The Causes And Impacts Of The Bombing Of Pearl Harbor

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On the morning of December 7th, 1941, the world had experienced a catastrophic event that had changed the course of history. The Bombing of Pearl Harbor happened in the midst of December where it was presumably a calm and quiet morning when suddenly, Japanese planes soared over the island, reigning bombs among the American military. The plan coordinated by Commander Minoru Genda, Rear Admiral Takejiro Onishi and Admiral Isoroku Yamamoto had consisted of delivering a surprise attack and dealing an intensive blow that could wipe the Americans off the grid of war. Yamamoto exclaimed that he led the Japanese into a gamble that would eventually decide the fate of many Japanese citizens. Yamamoto realized that the United States had ten times the …show more content…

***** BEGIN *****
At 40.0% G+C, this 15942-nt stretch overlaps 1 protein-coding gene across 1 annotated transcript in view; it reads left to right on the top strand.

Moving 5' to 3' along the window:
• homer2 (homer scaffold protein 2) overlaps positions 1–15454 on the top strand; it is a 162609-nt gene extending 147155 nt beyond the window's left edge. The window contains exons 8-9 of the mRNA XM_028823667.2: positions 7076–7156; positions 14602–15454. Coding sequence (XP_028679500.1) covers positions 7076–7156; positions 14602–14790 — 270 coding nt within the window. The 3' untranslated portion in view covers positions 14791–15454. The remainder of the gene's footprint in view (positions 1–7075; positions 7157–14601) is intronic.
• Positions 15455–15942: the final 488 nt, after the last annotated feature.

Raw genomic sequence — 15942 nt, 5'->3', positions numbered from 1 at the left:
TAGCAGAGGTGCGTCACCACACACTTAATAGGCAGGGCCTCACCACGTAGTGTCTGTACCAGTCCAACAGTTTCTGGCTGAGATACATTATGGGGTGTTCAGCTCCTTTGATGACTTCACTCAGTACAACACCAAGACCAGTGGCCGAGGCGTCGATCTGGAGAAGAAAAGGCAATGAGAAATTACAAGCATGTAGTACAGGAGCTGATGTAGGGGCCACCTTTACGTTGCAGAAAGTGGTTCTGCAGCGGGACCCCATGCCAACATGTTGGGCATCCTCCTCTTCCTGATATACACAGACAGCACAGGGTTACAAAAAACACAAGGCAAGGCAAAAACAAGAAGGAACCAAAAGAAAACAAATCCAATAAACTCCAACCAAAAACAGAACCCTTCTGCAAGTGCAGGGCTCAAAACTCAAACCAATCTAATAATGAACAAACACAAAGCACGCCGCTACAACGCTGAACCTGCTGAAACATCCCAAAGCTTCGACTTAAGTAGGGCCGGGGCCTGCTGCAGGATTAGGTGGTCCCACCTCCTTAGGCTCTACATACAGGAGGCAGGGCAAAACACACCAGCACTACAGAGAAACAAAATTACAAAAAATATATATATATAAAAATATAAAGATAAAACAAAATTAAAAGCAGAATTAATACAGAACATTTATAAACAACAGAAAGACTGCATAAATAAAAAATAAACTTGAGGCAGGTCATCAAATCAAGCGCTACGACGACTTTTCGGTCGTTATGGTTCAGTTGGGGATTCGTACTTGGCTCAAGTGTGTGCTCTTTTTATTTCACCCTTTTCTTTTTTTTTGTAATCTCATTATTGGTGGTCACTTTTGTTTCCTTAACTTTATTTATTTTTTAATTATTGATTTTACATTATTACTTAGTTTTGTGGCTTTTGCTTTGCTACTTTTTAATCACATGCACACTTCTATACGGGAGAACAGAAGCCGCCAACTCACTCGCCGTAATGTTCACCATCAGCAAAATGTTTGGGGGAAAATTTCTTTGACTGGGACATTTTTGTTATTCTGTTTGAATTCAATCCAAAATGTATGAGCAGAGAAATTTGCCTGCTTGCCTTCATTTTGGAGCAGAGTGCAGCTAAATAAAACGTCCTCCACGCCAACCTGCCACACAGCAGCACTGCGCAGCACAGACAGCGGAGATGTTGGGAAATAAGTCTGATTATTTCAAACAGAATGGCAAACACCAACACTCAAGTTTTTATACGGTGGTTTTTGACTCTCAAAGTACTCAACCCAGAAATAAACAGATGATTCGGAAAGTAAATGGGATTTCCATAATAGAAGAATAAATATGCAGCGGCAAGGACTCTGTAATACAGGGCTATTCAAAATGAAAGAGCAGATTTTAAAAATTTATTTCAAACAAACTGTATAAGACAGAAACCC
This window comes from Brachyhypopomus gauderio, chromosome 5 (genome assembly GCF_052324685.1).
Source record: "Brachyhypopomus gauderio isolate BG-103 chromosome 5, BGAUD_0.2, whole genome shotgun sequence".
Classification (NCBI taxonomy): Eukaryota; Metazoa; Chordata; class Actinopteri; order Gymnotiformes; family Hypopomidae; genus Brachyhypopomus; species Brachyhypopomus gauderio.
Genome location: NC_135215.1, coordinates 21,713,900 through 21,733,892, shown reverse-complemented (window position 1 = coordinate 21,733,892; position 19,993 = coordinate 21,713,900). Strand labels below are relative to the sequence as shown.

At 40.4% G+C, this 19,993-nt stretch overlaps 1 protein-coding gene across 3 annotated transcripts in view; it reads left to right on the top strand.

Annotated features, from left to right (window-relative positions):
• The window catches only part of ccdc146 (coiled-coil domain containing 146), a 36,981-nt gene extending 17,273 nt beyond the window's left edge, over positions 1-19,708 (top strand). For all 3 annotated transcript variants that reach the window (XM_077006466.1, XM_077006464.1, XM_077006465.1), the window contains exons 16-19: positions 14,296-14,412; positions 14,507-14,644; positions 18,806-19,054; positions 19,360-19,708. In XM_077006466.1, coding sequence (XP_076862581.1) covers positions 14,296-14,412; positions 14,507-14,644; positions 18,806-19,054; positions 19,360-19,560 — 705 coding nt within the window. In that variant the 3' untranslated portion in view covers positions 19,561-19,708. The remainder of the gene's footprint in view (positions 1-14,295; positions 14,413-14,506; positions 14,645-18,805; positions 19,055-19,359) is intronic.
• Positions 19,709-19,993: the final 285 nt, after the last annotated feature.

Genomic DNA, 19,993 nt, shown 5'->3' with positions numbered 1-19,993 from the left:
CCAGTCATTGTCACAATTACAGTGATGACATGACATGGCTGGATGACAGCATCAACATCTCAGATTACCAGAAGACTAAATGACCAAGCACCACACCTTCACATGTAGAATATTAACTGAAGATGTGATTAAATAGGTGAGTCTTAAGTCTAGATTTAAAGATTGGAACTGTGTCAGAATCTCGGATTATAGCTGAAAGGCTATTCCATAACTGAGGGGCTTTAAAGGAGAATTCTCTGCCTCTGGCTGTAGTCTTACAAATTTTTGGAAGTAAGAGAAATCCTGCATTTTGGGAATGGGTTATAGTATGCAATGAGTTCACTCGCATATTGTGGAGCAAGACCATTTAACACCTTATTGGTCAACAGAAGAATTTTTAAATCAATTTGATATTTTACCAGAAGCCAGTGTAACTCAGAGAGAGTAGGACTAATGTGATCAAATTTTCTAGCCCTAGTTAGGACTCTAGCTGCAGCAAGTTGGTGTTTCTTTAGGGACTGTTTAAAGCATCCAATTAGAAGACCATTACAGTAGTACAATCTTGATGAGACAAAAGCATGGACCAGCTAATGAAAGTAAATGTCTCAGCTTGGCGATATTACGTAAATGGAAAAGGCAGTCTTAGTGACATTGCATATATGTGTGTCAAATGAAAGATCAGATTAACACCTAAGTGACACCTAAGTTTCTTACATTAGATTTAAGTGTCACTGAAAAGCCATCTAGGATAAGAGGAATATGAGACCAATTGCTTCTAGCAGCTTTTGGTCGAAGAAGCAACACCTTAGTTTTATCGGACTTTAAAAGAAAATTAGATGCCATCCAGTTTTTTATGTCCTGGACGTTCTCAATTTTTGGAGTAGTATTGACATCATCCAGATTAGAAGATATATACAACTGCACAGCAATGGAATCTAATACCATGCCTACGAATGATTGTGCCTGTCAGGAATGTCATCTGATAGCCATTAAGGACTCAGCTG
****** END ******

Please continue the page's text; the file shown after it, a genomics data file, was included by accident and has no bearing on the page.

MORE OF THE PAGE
The bombing of Pearl Harbor was the start of a completely revolutionary declaration of war against the Americans. A formidable Japanese admiral by the name of Isoroku Yamamoto proposed that if the Japanese nation were to engage in any warmongering activities against the Americans, they would have to deal a crippling blow before the Americans could even pick themselves up. If the Japanese were to draw out the war, the Americans would win. The Japanese commanders thought war was inevitable so they had started to formulate a plan against the Americans, thus bringing them into the tragic fight within the Pacific. Dating back to the late 1800s, American and Japanese relations were strained. These can be further depicted when the United States’ politicians proclaimed that the nation’s “manifest destiny” was to expand beyond its continental borders. Both nations sought for expansion. Already, many European colonies have sprouted in Asia, claiming land to extract valuable resources. Much friction arose in events such as America’s racism to Japanese, Japanese expansion into Asia and the Panay incident which had involved a U.S. gunboat being shot down by Japanese planes. The United States, supplying a great amount of oil to the Japanese had reduced their amount of shipment to create a stronger naval army. The Japanese knew that if their trades were completely cut off, they would have to find a proper solution to search for resources. The solution they had picked was to attack Pearl Harbor, in an attempt to bring Americans to the bargaining table. The bombing of course did not succeed and so did future negotiations involving trade, however the United States’ naval army in the Pacific was now crippled. Furthermore, the event brought America into the war. “The world was now truly at war”. The significance of this brought 2 350 000

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